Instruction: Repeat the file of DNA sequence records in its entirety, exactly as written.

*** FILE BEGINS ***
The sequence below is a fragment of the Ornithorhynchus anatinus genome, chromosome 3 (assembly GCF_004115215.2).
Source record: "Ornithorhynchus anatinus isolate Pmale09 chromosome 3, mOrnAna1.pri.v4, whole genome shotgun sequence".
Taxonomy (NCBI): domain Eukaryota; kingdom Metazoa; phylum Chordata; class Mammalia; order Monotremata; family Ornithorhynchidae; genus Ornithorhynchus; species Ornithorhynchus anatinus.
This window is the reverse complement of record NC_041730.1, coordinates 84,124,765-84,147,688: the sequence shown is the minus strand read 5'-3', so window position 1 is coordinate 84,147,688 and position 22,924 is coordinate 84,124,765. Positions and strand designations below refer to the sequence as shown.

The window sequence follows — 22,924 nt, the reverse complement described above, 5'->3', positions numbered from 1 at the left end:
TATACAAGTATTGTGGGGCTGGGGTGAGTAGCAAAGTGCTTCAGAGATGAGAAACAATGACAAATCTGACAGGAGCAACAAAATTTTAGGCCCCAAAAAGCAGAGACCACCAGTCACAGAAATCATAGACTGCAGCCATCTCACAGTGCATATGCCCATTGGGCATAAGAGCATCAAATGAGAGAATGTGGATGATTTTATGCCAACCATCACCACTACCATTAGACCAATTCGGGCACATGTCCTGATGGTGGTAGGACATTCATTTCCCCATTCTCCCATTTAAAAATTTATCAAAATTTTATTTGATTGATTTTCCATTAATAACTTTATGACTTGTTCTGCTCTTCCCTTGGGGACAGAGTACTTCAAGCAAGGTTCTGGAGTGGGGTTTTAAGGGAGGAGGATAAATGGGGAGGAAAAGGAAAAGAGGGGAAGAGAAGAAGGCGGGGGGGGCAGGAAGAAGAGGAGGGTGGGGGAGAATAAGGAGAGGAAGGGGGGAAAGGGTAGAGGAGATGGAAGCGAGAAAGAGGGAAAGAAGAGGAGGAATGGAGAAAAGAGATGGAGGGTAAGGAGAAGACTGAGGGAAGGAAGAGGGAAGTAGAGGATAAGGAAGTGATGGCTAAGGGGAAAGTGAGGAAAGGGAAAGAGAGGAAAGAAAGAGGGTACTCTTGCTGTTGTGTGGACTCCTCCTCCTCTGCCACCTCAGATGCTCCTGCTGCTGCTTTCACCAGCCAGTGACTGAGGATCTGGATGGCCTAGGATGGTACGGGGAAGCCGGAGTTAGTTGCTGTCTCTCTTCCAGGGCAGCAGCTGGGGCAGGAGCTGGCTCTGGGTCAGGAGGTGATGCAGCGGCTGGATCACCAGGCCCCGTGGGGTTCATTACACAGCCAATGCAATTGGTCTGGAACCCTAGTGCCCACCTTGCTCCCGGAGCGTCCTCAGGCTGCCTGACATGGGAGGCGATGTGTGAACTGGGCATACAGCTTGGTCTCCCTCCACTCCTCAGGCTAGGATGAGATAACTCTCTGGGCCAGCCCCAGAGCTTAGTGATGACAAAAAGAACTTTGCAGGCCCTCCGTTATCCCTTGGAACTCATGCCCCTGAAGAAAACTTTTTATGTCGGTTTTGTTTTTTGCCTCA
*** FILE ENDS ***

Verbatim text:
The sequence below is a fragment of the Ornithorhynchus anatinus genome, chromosome 3 (assembly GCF_004115215.2).
Source record: "Ornithorhynchus anatinus isolate Pmale09 chromosome 3, mOrnAna1.pri.v4, whole genome shotgun sequence".
Taxonomy (NCBI): domain Eukaryota; kingdom Metazoa; phylum Chordata; class Mammalia; order Monotremata; family Ornithorhynchidae; genus Ornithorhynchus; species Ornithorhynchus anatinus.
This window is the reverse complement of record NC_041730.1, coordinates 84,124,765-84,147,688: the sequence shown is the minus strand read 5'-3', so window position 1 is coordinate 84,147,688 and position 22,924 is coordinate 84,124,765. Positions and strand designations below refer to the sequence as shown.

The window sequence follows — 22,924 nt, the reverse complement described above, 5'->3', positions numbered from 1 at the left end:
TATACAAGTATTGTGGGGCTGGGGTGAGTAGCAAAGTGCTTCAGAGATGAGAAACAATGACAAATCTGACAGGAGCAACAAAATTTTAGGCCCCAAAAAGCAGAGACCACCAGTCACAGAAATCATAGACTGCAGCCATCTCACAGTGCATATGCCCATTGGGCATAAGAGCATCAAATGAGAGAATGTGGATGATTTTATGCCAACCATCACCACTACCATTAGACCAATTCGGGCACATGTCCTGATGGTGGTAGGACATTCATTTCCCCATTCTCCCATTTAAAAATTTATCAAAATTTTATTTGATTGATTTTCCATTAATAACTTTATGACTTGTTCTGCTCTTCCCTTGGGGACAGAGTACTTCAAGCAAGGTTCTGGAGTGGGGTTTTAAGGGAGGAGGATAAATGGGGAGGAAAAGGAAAAGAGGGGAAGAGAAGAAGGCGGGGGGGGCAGGAAGAAGAGGAGGGTGGGGGAGAATAAGGAGAGGAAGGGGGGAAAGGGTAGAGGAGATGGAAGCGAGAAAGAGGGAAAGAAGAGGAGGAATGGAGAAAAGAGATGGAGGGTAAGGAGAAGACTGAGGGAAGGAAGAGGGAAGTAGAGGATAAGGAAGTGATGGCTAAGGGGAAAGTGAGGAAAGGGAAAGAGAGGAAAGAAAGAGGGTACTCTTGCTGTTGTGTGGACTCCTCCTCCTCTGCCACCTCAGATGCTCCTGCTGCTGCTTTCACCAGCCAGTGACTGAGGATCTGGATGGCCTAGGATGGTACGGGGAAGCCGGAGTTAGTTGCTGTCTCTCTTCCAGGGCAGCAGCTGGGGCAGGAGCTGGCTCTGGGTCAGGAGGTGATGCAGCGGCTGGATCACCAGGCCCCGTGGGGTTCATTACACAGCCAATGCAATTGGTCTGGAACCCTAGTGCCCACCTTGCTCCCGGAGCGTCCTCAGGCTGCCTGACATGGGAGGCGATGTGTGAACTGGGCATACAGCTTGGTCTCCCTCCACTCCTCAGGCTAGGATGAGATAACTCTCTGGGCCAGCCCCAGAGCTTAGTGATGACAAAAAGAACTTTGCAGGCCCTCCGTTATCCCTTGGAACTCATGCCCCTGAAGAAAACTTTTTATGTCGGTTTTGTTTTTTGCCTCA